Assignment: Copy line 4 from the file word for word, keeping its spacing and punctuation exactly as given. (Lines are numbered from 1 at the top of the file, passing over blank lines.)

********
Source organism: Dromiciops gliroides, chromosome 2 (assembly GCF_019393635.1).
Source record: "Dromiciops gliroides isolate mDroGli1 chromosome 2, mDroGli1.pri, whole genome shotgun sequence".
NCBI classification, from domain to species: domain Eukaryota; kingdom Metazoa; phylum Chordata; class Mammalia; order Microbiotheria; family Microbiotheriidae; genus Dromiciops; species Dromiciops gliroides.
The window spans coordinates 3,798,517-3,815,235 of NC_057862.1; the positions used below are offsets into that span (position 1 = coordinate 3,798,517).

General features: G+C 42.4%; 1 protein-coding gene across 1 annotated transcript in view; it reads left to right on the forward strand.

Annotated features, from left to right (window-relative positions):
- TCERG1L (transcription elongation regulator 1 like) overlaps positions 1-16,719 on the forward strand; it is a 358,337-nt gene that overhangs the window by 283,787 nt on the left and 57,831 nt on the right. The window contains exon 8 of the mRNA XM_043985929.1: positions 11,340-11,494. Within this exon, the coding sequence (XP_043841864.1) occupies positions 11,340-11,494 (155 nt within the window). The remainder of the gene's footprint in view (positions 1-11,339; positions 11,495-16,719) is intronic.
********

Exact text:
The window spans coordinates 3,798,517-3,815,235 of NC_057862.1; the positions used below are offsets into that span (position 1 = coordinate 3,798,517).